Review: Master Getting Things Done the David Allen Way with Evernote

The tagline of “Your 7-Day GTD immediate action plan” is a bit of an overstatement. This is more an advertisement for Wolff’s other books and properties and an underwhelming action plan! It gave me a few ideas to tweak my Evernote usage – nothing to write home about though! This would have been better placed as a $5 eBook – not a $20 paperback, so save your money and read some blogs from the many Evernote masters who freely publish articles on the internet. Also: A lack of attention to formatting and poor embedded graphics quality distracted from an otherwise unimpressive read!

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Review: Getting Things Done

Book Cover - Getting Things DoneA system that aims to bring “stress-free productivity” to all people and their everyday life, regardless of the actual way they implement the system, David Allen’s “Getting Things Done” or GTD system is renowned in the personal productivity world. People who implement it (properly) are those amongst their peers who don’t let things slip through the cracks – they are accountable. Oh, and it’s meant to be a load off your mind too – apparently remembering all the “stuff” you aren’t doing is a mental drain.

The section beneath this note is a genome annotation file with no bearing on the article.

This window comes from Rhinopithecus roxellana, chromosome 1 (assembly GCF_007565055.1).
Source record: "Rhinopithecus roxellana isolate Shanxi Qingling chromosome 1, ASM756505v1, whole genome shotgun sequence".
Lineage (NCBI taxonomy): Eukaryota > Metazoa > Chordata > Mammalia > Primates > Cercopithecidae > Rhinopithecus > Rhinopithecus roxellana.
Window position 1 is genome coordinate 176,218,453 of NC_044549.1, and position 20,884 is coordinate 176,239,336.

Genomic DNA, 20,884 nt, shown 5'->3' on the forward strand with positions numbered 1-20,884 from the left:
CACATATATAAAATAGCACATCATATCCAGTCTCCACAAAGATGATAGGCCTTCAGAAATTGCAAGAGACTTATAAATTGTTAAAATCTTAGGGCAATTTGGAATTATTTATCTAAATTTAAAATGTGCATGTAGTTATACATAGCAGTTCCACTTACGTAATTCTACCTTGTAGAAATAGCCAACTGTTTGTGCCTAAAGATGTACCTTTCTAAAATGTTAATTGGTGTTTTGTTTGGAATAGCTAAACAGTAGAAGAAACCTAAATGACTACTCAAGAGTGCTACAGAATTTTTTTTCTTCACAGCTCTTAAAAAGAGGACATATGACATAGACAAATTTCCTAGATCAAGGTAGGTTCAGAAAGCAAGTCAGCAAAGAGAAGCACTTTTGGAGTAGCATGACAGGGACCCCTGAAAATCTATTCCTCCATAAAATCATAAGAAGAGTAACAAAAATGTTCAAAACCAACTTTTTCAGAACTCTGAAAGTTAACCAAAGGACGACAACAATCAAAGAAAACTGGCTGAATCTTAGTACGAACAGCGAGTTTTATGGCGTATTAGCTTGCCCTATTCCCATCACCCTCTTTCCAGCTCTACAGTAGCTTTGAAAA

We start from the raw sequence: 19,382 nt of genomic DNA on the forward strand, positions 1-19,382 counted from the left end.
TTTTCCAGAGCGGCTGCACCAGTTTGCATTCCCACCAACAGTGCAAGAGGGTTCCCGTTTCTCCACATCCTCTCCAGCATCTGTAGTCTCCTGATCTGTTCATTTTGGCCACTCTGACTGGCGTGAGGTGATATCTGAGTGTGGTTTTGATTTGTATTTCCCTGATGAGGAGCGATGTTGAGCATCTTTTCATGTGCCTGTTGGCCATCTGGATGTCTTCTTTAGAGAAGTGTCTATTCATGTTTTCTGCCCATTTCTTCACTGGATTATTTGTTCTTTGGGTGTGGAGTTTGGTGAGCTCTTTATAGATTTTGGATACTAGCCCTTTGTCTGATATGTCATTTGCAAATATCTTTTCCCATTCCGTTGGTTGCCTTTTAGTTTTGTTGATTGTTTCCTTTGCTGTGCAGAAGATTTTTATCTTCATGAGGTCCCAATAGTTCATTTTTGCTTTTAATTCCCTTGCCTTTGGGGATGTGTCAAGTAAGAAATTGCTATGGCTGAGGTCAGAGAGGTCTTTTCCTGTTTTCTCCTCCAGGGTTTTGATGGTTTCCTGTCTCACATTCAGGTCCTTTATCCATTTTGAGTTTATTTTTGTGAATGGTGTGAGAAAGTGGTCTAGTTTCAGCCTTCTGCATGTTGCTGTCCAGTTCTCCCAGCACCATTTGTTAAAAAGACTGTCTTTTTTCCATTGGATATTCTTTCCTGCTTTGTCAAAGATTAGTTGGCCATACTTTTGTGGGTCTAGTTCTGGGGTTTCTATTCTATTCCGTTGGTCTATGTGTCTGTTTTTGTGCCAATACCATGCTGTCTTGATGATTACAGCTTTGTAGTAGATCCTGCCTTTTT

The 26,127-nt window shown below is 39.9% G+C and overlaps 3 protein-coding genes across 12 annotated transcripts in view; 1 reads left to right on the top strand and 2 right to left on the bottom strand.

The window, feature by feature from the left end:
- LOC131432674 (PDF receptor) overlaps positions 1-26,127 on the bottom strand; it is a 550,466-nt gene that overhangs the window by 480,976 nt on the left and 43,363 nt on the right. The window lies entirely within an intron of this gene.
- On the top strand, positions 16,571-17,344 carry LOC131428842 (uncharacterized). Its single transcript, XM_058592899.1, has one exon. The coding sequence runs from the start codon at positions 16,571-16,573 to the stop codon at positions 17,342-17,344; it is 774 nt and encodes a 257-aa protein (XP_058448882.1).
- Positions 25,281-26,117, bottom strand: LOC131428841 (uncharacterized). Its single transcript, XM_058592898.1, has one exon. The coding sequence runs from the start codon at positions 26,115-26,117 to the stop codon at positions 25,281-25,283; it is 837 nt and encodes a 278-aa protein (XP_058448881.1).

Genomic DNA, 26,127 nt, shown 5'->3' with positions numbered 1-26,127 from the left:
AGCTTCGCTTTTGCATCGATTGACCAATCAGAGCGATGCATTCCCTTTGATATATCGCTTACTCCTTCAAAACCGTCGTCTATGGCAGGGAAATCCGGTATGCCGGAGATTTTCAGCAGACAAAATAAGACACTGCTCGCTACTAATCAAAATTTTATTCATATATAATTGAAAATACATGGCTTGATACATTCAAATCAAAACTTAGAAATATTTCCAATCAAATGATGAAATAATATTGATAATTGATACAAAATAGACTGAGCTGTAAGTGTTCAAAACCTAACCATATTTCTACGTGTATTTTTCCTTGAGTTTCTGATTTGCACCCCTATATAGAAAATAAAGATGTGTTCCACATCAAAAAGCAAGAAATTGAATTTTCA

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Review: The Mythical Man-Month

Book Cover - The Mythical Man-MonthA collection of essays on project management in Software Engineering. Some are standalone, but all flow neatly to convey Brooks’ thoughts and observations on issues in the project management space, and potential solutions. A good read for anybody involved in managing or directing an IT project – if you aren’t on the Software side, there are bits that won’t interest you but don’t skip over them (e.g. the discussions about thousands of lines of code – KLOC – per year per programmer!). This is not a generic project management text, and doesn’t teach you how to manage a project – but gives a history and anecdotes relevant to Information Technology projects – Software projects, specifically.

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